And then, there’s Yamasoukra. This is the capital of Ivory Coast, formed on the birthplace of the previous President. It also hosts the largest Basilica on earth, even larger than St Peters in The Vatican, as well as six lane highways. After two days of driving on horrendous roads, trying to protect Stanley as best we can, this is quite a bitter pill to swallow. Especially as for the majority of the drive, we had been trying to buy some vegetables, nothing fancy, maybe an onion or a tomato and had seen nothing in any of the villages. Only Yams. Well at least they have religion. It remains an interesting place to visit and from there we head on to Abidjan, and the beaches thereafter. Other than a nasty encounter with the police in Abidjan, requiring a £20 fine / bribe for driving in a bus lane (this is Africa, there aren’t bus lanes), the uneventful drive of deep orange sands and palm trees ended in a beautiful beach resort two hours out of the city. From here we set up camp and write the blog, camping for free in the grounds of a nice hotel overlooking the Atlantic coast. Don’t worry, we’re utilizing their bar enough to make it worth their while. As their only tourists, it’s a responsibility.
We would like to thank Ding.com for their support with communication, phone credit and internet to allow us to update the blog.
We drove into Guinea-Bissau, a small archipelago of a country with a Portuguese heritage and a population of 1.7million – approximately a third of the Republic of Ireland. One of the poorest countries in the world, with a GDP per capita of $600, we were quick to fall in love with it. It’s had repeated trouble with coups, and has famously not managed to keep a president for a full term in decades. As we drove on pretty good asphalt road, we were one of a handful of personal cars, with most transport being buses or old blue Mercedes, acting as taxis. We drove to Bissau, the capital city, and set up camp in the car park of a hotel/restaurant. The hotel was well populated with UN staff and NGO staff, the only other westerners here, and got a bus into the city. By bus I mean a Mercedes van which has been emptied out of seats and then has benches put in in order to accommodate as many people as possible, with a driver and a boy who hangs off the back collecting passengers and payment. As bus stops don’t really exist we experimented with a few locations until eventually one stopped. We got on and went in the direction of town, much to surprise of the already very full bus. Being that the official language of Guinea Bissau is Portugese, and only 14 % of the population speak that, the chances of us communicating with the bus boy were very low. We gave him some money, 1000CFA, approximately 1.50 Euro, and he gave us our change – 800 CFA. This was checked by all the passengers on the bus and they seemed happy we hadn’t been shortchanged. The bus boy told us to get off when he thought we’d got somewhere white people would like – a shopping centre, and we obliged as we weren’t particularly sure where we were going. After checking Maps.me, we realized we were still a mile and a half off the city centre and flagged down the next bus.
Bissau is sleepy. That is an understatement but the best I can do. The Lonely Planet sings its praises, as in fact do I, but it certainly oversold the night life and party atmosphere within the capital. We went to the main restaurant and had a few beers and a nice dinner, and there were a few internationals but most people went home long before us. We tried to find the “night clubs which got started at 1 and kept going to dawn” but the best we managed was an empty, seedy bar where Total Eclipse of the Heart seemed to be on repeat. We walked around the main roundabout, and found a few other internationals doing the same – it’s possible that this is all there is to do in Bissau. But we were still quite charmed. The roads in the centre, outside the President’s Palace, and the political Ministries , resemble a choppy sea more than the smooth roads you would expect in the political centre of a capital. The police have a much quirkier method of asking for bribes. One asked if he could have my sunglasses after I got him to apply our Guinea Bissau flag to the car, another mentioned he needed more credit for his phone. When we pretended to not understand, he acted this out for us. We explained we had no money and we needed to go to Bissau to get some, he accepted this understandably. To be fair, there are only ATMs in the capital city.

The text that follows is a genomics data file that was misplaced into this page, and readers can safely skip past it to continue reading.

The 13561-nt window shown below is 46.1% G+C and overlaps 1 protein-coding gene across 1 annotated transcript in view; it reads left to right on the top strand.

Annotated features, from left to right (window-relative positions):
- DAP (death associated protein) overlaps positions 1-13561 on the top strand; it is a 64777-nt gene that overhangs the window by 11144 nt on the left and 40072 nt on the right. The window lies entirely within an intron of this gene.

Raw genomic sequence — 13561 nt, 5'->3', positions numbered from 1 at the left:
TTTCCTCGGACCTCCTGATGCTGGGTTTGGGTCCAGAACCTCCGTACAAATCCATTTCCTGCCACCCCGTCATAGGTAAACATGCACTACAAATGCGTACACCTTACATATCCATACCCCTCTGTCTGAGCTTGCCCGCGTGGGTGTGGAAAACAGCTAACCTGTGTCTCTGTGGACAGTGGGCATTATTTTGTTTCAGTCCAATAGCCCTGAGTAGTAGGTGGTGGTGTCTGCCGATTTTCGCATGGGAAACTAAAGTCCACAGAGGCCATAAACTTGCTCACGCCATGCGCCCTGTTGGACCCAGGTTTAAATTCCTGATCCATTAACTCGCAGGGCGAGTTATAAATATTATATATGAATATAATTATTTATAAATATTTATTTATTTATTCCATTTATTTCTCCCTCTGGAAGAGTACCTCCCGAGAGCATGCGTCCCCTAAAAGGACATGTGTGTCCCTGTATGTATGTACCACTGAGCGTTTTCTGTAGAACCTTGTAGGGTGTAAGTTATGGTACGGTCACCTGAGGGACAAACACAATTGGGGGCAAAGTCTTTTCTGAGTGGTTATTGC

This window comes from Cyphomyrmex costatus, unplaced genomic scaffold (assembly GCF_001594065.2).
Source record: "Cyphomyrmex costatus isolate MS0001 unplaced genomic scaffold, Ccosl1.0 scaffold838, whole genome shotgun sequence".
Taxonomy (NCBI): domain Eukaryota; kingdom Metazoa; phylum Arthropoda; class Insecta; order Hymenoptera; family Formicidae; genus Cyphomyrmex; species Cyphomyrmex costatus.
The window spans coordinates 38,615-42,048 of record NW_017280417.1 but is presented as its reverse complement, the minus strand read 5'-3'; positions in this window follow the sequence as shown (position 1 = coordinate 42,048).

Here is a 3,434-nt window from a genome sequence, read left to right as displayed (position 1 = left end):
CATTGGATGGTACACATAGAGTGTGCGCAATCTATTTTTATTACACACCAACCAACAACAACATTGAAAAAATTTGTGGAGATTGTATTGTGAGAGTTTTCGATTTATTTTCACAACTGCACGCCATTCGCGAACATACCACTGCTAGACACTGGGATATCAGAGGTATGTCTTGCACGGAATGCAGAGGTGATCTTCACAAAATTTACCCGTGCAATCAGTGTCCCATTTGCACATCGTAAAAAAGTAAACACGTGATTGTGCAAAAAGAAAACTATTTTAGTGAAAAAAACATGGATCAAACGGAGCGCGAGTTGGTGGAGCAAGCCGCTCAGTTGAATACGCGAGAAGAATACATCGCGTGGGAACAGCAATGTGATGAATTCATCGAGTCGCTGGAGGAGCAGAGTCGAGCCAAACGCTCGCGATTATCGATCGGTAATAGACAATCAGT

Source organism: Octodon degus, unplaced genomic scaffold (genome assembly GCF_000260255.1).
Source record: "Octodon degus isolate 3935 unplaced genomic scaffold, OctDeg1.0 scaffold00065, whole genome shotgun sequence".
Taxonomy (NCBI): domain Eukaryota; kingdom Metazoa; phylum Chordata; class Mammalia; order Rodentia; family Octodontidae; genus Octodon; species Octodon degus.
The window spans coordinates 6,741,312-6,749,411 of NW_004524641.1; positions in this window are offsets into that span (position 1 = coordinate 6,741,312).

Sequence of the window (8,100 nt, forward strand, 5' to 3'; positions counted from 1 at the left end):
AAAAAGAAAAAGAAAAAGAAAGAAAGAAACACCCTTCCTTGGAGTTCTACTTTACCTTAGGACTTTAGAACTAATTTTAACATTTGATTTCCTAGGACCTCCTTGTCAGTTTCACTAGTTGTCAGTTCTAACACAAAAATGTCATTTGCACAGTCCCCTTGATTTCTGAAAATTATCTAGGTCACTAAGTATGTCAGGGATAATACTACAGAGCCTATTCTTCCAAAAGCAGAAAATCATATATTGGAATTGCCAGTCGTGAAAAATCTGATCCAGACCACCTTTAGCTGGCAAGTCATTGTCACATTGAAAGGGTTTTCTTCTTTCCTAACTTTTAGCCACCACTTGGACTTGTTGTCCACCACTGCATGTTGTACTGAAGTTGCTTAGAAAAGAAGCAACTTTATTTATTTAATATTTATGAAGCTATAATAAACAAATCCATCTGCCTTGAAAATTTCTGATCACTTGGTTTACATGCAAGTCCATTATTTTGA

We thought another day in Bissau might kill us, so we headed to Quinhammel. Other than a tiny town, this is a hotel run by two Italians. Apparently, they sailed here in their catamaran seven years ago on the way to Brazil, and have never quite managed to leave. And you can understand why. It was stunningly beautiful and peaceful, and we had a lunch of grilled oysters and white wine. They did however have to teach me how to get in to them, as my current experience with oysters did not stretch to the 30 that sat before me. Just as we were getting used to another night on our own, camped out in their car park, a boat arrived carrying 10 Polish fishermen. What followed was the most panicked shopping I have ever witnessed, as they all realized they had bought their wives and children nothing and were heading home tomorrow. “How much is this wooden fish?” in Polish then English, then Italian, then Crioulo– one of the many local dialects. We went over and had some drinks with them and found they had been fishing in one of the tiny islands off the coast for 10 days, hooking fish weighing up to 88kg. It’s amazing what conversations you’ll have when you’ve been on your own for weeks…